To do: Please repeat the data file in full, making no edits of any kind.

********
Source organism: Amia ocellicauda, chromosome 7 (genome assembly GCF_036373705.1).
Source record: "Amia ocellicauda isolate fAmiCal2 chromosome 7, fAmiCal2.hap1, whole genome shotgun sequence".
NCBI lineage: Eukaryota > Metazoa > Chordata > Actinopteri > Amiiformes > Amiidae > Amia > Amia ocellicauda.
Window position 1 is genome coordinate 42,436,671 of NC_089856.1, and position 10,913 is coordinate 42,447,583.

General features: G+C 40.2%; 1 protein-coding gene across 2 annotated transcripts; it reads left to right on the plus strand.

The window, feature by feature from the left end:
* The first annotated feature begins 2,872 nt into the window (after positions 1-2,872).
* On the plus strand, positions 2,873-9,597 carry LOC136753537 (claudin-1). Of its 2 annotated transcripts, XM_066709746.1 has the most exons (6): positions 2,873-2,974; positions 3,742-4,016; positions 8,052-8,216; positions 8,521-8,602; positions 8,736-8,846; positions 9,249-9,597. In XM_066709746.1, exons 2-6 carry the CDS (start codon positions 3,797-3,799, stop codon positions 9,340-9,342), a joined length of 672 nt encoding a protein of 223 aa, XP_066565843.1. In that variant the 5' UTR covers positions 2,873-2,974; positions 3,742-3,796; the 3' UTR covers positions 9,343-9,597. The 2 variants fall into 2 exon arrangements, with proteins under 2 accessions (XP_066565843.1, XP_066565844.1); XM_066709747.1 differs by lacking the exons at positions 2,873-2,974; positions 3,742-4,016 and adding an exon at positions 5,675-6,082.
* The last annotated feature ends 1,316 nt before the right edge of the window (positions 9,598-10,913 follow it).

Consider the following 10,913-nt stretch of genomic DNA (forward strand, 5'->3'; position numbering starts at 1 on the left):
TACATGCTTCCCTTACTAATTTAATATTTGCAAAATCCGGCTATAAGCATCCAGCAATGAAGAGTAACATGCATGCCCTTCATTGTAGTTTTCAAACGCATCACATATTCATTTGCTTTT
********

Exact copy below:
Source organism: Amia ocellicauda, chromosome 7 (genome assembly GCF_036373705.1).
Source record: "Amia ocellicauda isolate fAmiCal2 chromosome 7, fAmiCal2.hap1, whole genome shotgun sequence".
NCBI lineage: Eukaryota > Metazoa > Chordata > Actinopteri > Amiiformes > Amiidae > Amia > Amia ocellicauda.
Window position 1 is genome coordinate 42,436,671 of NC_089856.1, and position 10,913 is coordinate 42,447,583.

General features: G+C 40.2%; 1 protein-coding gene across 2 annotated transcripts; it reads left to right on the plus strand.

The window, feature by feature from the left end:
* The first annotated feature begins 2,872 nt into the window (after positions 1-2,872).
* On the plus strand, positions 2,873-9,597 carry LOC136753537 (claudin-1). Of its 2 annotated transcripts, XM_066709746.1 has the most exons (6): positions 2,873-2,974; positions 3,742-4,016; positions 8,052-8,216; positions 8,521-8,602; positions 8,736-8,846; positions 9,249-9,597. In XM_066709746.1, exons 2-6 carry the CDS (start codon positions 3,797-3,799, stop codon positions 9,340-9,342), a joined length of 672 nt encoding a protein of 223 aa, XP_066565843.1. In that variant the 5' UTR covers positions 2,873-2,974; positions 3,742-3,796; the 3' UTR covers positions 9,343-9,597. The 2 variants fall into 2 exon arrangements, with proteins under 2 accessions (XP_066565843.1, XP_066565844.1); XM_066709747.1 differs by lacking the exons at positions 2,873-2,974; positions 3,742-4,016 and adding an exon at positions 5,675-6,082.
* The last annotated feature ends 1,316 nt before the right edge of the window (positions 9,598-10,913 follow it).

Consider the following 10,913-nt stretch of genomic DNA (forward strand, 5'->3'; position numbering starts at 1 on the left):
TACATGCTTCCCTTACTAATTTAATATTTGCAAAATCCGGCTATAAGCATCCAGCAATGAAGAGTAACATGCATGCCCTTCATTGTAGTTTTCAAACGCATCACATATTCATTTGCTTTT